There’s a lot to like about TEEN TITANS: EARTH ONE, Vol. 1 by Jeff Lemire and Terry Dodson. This re-invention of the classic teenage super-team balances the requisite super-heroics with a good dose of teenage angst and soap opera. But it’s hindered by the need to rehash the origins of these characters – variations of their previous incarnations, but still tinged with an overwhelming resemblance to them – and a derivative plot, that bears an uncanny similarity to the core narrative of Marvel Comics’ THE RUNAWAYS.
The strength of the EARTH ONE line of graphic novels, at least in theory, is their continuity-free approach to DC Comics’ characters. There has clearly been a line drawn in the sand, however, in terms of how far creators can push these characters beyond their established origins. These ‘reinventions’ and ‘fresh takes’ aren’t overhauls; they’re merely contemporized reintroductions with slight twists; the equivalent of a fresh paint job. Which is disappointing, because given the esteemed talent on TEEN TITANS: EARTH ONE, had they been allowed total freedom, Lemire and Dodson might’ve produced something seminal rather than a fun, but ultimately unmemorable romp.
The strength of TEEN TITANS: EARTH ONE is the characters, and Lemire’s pitch-perfect depiction of the teenage cast. Victor, Gar and Tara aren’t typecast in the standard teenage roles: they’re genuine, obnoxious youngsters, who are undergoing a life-changing experience as their powers begin to surface. Their attitudes are infuriating at times, and their initial inability to work together encapsulates the adolescent mentality. But the great character work is undercut by the underwhelming plot; turns out, the people who claimed to love them – their parents – aren’t the protectors the teens assumed they were; they’re bad guys, liars, with nefarious agendas.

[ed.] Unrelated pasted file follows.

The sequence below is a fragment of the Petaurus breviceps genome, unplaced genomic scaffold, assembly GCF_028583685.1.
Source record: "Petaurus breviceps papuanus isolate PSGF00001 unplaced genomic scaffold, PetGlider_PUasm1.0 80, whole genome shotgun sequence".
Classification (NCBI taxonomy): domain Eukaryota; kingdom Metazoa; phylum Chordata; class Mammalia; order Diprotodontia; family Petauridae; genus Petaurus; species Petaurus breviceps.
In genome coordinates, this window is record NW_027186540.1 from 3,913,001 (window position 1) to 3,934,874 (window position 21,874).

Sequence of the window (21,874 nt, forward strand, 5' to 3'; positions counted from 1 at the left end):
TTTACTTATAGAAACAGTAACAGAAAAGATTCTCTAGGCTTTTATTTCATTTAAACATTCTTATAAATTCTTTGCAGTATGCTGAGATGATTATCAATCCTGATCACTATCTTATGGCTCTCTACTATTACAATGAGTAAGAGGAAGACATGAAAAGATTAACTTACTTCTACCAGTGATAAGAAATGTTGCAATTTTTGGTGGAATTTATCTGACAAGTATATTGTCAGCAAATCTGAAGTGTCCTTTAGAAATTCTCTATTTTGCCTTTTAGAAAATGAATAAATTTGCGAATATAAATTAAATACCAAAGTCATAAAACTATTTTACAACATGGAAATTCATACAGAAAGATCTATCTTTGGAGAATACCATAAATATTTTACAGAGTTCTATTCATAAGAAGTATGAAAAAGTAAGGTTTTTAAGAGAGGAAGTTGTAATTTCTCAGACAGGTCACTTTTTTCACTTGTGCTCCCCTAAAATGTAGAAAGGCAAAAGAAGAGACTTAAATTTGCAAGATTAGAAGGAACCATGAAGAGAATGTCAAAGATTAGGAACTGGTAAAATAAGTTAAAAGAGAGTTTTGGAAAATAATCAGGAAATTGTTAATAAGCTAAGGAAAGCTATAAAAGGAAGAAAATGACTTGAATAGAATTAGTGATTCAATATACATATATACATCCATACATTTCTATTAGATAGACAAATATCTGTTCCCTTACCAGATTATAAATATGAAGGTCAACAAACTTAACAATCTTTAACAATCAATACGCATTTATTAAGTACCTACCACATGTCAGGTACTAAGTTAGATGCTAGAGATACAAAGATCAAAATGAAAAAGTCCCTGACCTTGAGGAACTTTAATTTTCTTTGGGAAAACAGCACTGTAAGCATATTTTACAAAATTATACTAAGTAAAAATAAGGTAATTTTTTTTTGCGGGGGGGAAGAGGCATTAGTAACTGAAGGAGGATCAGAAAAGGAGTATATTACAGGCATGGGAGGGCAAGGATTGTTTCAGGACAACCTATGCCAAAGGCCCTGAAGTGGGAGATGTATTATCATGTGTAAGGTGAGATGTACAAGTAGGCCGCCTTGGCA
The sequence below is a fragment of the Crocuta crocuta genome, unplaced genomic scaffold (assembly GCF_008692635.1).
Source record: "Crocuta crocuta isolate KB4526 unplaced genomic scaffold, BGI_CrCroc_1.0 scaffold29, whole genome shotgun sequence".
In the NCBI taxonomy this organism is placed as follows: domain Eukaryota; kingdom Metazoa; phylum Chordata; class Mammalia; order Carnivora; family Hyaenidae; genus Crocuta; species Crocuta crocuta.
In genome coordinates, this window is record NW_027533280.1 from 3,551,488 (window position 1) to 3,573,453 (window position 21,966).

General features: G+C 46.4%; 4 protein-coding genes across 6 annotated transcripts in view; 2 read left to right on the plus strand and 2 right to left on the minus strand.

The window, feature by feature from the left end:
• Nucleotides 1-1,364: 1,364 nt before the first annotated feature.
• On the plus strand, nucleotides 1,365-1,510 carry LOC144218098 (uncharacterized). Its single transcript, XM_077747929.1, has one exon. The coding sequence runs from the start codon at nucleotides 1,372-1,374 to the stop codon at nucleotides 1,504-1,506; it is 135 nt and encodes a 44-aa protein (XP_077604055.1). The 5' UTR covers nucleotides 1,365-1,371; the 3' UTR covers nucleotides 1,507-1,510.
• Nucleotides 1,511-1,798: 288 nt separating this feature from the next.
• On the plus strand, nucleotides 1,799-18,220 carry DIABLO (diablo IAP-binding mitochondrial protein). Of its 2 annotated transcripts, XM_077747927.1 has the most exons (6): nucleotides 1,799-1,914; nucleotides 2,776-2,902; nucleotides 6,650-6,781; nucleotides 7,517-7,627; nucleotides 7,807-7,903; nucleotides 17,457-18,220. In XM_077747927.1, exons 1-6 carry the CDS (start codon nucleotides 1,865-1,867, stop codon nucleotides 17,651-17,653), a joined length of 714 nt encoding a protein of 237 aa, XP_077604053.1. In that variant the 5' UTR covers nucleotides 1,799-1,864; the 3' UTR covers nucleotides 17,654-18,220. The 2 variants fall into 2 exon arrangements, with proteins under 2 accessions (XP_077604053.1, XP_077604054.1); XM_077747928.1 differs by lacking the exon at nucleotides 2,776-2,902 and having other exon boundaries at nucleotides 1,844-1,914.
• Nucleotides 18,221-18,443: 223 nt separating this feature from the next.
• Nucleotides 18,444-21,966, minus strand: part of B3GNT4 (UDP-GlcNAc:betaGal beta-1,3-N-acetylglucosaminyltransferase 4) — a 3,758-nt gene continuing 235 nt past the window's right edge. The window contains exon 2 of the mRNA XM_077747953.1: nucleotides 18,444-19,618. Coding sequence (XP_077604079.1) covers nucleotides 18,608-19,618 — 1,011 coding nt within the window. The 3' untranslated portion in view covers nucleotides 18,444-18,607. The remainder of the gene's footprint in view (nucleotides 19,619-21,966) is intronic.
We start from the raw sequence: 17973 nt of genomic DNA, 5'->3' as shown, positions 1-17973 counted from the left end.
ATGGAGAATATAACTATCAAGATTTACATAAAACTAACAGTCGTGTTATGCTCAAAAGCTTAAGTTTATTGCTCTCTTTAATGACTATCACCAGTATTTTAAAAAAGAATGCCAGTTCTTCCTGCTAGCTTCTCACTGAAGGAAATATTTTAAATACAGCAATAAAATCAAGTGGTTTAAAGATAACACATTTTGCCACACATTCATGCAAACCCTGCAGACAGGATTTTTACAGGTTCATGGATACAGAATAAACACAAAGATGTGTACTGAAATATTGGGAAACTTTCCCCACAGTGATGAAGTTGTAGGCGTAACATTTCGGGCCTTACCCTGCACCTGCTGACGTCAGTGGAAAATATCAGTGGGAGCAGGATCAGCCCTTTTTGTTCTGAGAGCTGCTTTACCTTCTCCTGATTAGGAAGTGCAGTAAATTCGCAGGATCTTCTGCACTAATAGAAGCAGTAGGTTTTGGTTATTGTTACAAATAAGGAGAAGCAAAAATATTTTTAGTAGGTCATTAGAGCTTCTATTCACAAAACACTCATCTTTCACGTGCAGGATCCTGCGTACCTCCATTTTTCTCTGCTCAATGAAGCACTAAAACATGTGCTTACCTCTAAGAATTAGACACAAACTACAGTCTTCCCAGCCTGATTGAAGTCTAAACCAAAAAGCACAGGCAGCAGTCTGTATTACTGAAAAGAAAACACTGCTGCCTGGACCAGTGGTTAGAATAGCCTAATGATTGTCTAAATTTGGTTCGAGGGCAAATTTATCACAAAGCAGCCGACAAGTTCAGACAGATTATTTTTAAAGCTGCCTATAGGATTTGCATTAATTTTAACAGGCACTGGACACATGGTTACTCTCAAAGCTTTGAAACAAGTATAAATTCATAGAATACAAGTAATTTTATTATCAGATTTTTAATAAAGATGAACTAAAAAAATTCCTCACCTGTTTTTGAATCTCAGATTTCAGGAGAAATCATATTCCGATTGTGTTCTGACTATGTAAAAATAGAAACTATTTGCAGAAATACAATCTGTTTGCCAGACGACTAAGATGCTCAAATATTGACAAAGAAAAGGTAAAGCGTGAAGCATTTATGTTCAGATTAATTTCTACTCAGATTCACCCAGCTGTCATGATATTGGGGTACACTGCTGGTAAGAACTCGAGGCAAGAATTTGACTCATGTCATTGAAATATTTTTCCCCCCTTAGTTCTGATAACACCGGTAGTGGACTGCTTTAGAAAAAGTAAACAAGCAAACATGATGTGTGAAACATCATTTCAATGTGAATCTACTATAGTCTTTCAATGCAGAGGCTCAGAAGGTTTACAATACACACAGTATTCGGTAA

THE RUNAWAYS, the hit Marvel Comics series from almost a decade ago, presented a similar set-up, and while TEEN TITANS: EARTH ONE isn’t an exact replication, its resemblance is striking. The parents-are-secretly-scrum-bags card has been played umpteen times before, and it’s a unfortunately this story heads down that well-worn and trodden path. Separating the Teen Titans from their parents is fundamental to their character journeys, of course; but surely another route could’ve been taken.
Dodson’s illustrations are as slick as ever; the perfect super-hero artist. Lemire’s script allows room for various splash pages, and even a two-page spread, which are all dynamically rendered. Some of the new designs are questionable, but that’s potentially veteran-reader bias, and takes nothing away from the overall package.
TEEN TITANS: EARTH ONE is a fine addition to DC Comics’ line of graphic novels, and with a few alternate storytelling choices, it might’ve been something truly special. While it’s not quite A-Grade, there’s plenty to like: great characters, pitch-perfect dialog, and stunning visuals. Readers should look forward to the second volume.
(Thanks to DC Entertainment and NetGalley for providing a digital review copy)